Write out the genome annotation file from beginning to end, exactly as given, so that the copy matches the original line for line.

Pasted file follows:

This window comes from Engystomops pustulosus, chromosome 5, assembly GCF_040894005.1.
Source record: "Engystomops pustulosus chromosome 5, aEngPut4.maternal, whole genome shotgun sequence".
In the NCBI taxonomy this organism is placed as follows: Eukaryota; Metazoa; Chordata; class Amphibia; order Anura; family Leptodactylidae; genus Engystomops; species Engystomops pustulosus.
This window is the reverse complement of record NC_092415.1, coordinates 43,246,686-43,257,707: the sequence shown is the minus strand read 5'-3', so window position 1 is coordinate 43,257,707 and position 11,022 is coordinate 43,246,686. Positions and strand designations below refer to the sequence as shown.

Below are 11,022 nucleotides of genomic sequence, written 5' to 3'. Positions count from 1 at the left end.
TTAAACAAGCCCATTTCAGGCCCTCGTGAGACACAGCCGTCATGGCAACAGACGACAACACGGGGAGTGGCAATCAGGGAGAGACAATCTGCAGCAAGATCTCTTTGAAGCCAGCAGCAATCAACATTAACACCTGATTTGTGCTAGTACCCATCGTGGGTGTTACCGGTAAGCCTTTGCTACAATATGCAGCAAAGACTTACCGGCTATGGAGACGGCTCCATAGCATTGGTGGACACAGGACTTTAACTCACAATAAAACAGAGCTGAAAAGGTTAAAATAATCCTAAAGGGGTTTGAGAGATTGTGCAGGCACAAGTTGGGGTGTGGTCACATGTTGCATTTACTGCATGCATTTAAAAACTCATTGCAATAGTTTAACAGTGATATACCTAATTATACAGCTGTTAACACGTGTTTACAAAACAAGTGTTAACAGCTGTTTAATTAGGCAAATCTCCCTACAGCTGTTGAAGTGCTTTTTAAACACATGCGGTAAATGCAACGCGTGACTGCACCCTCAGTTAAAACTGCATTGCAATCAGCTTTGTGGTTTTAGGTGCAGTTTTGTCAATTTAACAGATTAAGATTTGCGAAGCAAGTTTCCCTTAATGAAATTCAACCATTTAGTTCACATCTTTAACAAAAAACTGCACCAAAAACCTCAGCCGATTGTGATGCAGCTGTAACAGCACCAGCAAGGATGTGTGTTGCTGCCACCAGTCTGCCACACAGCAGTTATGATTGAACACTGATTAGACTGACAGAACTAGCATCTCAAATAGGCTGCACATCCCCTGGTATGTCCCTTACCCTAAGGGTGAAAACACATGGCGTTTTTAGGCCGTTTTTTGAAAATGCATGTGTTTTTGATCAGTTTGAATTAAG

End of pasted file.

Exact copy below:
This window comes from Engystomops pustulosus, chromosome 5, assembly GCF_040894005.1.
Source record: "Engystomops pustulosus chromosome 5, aEngPut4.maternal, whole genome shotgun sequence".
In the NCBI taxonomy this organism is placed as follows: Eukaryota; Metazoa; Chordata; class Amphibia; order Anura; family Leptodactylidae; genus Engystomops; species Engystomops pustulosus.
This window is the reverse complement of record NC_092415.1, coordinates 43,246,686-43,257,707: the sequence shown is the minus strand read 5'-3', so window position 1 is coordinate 43,257,707 and position 11,022 is coordinate 43,246,686. Positions and strand designations below refer to the sequence as shown.

Below are 11,022 nucleotides of genomic sequence, written 5' to 3'. Positions count from 1 at the left end.
TTAAACAAGCCCATTTCAGGCCCTCGTGAGACACAGCCGTCATGGCAACAGACGACAACACGGGGAGTGGCAATCAGGGAGAGACAATCTGCAGCAAGATCTCTTTGAAGCCAGCAGCAATCAACATTAACACCTGATTTGTGCTAGTACCCATCGTGGGTGTTACCGGTAAGCCTTTGCTACAATATGCAGCAAAGACTTACCGGCTATGGAGACGGCTCCATAGCATTGGTGGACACAGGACTTTAACTCACAATAAAACAGAGCTGAAAAGGTTAAAATAATCCTAAAGGGGTTTGAGAGATTGTGCAGGCACAAGTTGGGGTGTGGTCACATGTTGCATTTACTGCATGCATTTAAAAACTCATTGCAATAGTTTAACAGTGATATACCTAATTATACAGCTGTTAACACGTGTTTACAAAACAAGTGTTAACAGCTGTTTAATTAGGCAAATCTCCCTACAGCTGTTGAAGTGCTTTTTAAACACATGCGGTAAATGCAACGCGTGACTGCACCCTCAGTTAAAACTGCATTGCAATCAGCTTTGTGGTTTTAGGTGCAGTTTTGTCAATTTAACAGATTAAGATTTGCGAAGCAAGTTTCCCTTAATGAAATTCAACCATTTAGTTCACATCTTTAACAAAAAACTGCACCAAAAACCTCAGCCGATTGTGATGCAGCTGTAACAGCACCAGCAAGGATGTGTGTTGCTGCCACCAGTCTGCCACACAGCAGTTATGATTGAACACTGATTAGACTGACAGAACTAGCATCTCAAATAGGCTGCACATCCCCTGGTATGTCCCTTACCCTAAGGGTGAAAACACATGGCGTTTTTAGGCCGTTTTTTGAAAATGCATGTGTTTTTGATCAGTTTGAATTAAG